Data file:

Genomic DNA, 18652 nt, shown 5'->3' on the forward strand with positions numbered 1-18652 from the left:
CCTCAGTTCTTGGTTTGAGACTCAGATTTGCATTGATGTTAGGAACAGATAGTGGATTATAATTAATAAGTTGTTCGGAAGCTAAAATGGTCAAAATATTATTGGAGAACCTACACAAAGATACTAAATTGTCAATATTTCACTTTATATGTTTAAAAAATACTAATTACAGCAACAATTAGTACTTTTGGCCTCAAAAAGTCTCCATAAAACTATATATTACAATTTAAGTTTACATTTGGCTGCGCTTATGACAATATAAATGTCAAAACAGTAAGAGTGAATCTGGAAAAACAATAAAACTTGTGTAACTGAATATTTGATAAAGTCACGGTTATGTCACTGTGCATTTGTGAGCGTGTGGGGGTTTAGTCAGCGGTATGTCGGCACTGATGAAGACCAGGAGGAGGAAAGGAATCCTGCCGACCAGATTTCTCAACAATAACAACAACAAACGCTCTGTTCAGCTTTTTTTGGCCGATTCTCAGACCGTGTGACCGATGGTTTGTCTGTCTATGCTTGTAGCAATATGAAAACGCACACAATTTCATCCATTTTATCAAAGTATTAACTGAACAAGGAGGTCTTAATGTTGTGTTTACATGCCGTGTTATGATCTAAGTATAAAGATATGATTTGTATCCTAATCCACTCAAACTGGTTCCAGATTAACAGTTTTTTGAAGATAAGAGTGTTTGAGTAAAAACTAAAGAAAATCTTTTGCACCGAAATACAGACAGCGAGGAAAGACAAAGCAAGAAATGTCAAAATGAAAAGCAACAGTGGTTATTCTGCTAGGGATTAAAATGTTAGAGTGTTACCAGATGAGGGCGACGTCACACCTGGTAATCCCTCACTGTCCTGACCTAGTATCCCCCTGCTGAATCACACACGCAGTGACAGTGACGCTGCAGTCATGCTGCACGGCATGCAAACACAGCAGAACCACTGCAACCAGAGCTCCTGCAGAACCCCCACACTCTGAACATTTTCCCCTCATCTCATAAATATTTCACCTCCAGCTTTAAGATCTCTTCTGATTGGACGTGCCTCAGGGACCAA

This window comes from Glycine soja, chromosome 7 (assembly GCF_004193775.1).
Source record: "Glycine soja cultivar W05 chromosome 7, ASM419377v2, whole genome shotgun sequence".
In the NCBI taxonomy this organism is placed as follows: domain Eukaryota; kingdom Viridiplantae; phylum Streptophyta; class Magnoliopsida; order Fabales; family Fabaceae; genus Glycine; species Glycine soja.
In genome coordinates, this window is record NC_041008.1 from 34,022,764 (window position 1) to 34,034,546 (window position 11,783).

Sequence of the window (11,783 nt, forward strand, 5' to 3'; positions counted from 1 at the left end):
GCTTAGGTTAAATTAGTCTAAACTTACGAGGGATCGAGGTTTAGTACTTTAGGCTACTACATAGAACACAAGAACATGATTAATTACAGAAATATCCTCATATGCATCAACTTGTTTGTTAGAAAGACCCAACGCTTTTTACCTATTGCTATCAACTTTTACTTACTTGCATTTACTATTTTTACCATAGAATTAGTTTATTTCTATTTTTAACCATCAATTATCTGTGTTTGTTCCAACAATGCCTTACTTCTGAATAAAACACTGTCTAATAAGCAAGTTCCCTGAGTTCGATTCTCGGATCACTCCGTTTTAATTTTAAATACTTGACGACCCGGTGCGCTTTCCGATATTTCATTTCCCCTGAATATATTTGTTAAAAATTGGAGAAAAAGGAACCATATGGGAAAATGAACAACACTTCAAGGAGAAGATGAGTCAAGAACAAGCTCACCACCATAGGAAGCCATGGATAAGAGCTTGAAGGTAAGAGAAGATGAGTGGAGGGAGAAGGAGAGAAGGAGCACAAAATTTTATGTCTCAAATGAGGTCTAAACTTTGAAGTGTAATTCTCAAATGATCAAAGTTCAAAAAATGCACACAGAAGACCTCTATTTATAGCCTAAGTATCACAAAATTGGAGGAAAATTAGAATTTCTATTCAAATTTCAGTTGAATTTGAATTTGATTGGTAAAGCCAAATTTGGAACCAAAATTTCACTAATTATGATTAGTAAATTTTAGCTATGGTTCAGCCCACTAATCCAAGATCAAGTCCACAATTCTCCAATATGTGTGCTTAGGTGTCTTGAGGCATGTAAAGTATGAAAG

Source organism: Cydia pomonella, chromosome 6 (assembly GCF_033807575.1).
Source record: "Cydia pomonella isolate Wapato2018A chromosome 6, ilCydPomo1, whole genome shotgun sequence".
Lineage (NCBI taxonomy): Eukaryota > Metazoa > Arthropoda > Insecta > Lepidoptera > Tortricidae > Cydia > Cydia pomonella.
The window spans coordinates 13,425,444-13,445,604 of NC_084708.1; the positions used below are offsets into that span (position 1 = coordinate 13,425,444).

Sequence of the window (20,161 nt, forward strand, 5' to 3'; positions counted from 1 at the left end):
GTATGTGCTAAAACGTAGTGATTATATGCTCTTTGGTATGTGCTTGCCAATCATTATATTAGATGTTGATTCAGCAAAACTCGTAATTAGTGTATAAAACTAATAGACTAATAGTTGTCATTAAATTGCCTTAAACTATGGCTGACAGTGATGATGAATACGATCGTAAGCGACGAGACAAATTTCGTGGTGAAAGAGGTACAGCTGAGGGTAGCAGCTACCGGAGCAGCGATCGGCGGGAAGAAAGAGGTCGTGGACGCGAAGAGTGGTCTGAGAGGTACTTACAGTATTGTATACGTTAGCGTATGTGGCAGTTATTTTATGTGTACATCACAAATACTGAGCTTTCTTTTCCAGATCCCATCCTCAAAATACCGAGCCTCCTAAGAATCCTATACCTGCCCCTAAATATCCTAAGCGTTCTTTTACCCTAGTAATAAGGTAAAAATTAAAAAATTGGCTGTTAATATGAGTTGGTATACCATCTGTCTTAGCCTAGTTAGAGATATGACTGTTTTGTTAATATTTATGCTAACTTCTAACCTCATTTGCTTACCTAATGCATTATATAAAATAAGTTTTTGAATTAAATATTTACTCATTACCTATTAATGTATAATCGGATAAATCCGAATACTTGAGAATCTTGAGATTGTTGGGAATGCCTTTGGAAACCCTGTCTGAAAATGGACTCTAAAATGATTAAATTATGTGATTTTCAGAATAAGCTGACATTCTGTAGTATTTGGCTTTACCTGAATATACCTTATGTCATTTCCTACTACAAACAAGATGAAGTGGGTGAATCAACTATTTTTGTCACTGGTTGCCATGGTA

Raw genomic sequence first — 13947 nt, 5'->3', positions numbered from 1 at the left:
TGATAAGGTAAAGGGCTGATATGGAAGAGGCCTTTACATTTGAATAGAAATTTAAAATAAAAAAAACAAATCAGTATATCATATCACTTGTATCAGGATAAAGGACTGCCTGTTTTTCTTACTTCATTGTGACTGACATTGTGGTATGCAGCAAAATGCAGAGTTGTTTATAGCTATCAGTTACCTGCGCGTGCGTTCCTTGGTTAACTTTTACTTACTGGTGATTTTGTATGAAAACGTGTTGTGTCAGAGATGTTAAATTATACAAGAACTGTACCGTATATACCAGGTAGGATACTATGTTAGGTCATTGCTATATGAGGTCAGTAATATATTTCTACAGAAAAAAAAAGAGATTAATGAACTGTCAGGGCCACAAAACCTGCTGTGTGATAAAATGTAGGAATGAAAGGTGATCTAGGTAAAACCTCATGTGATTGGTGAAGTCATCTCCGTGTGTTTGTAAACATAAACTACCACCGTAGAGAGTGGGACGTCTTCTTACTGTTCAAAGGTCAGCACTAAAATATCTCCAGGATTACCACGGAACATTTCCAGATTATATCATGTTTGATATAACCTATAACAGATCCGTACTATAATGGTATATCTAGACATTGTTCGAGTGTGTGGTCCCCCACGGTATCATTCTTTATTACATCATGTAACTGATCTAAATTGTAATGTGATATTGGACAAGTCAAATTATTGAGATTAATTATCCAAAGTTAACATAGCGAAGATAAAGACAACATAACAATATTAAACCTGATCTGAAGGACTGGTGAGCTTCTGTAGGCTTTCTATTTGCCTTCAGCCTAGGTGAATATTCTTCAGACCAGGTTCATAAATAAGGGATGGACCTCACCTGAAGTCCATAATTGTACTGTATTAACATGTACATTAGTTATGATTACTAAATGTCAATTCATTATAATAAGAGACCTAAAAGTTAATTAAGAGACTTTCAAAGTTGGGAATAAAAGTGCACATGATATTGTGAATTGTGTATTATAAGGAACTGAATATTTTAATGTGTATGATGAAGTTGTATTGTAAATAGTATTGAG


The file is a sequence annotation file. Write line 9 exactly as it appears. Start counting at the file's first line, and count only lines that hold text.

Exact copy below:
Source organism: Cydia pomonella, chromosome 6 (assembly GCF_033807575.1).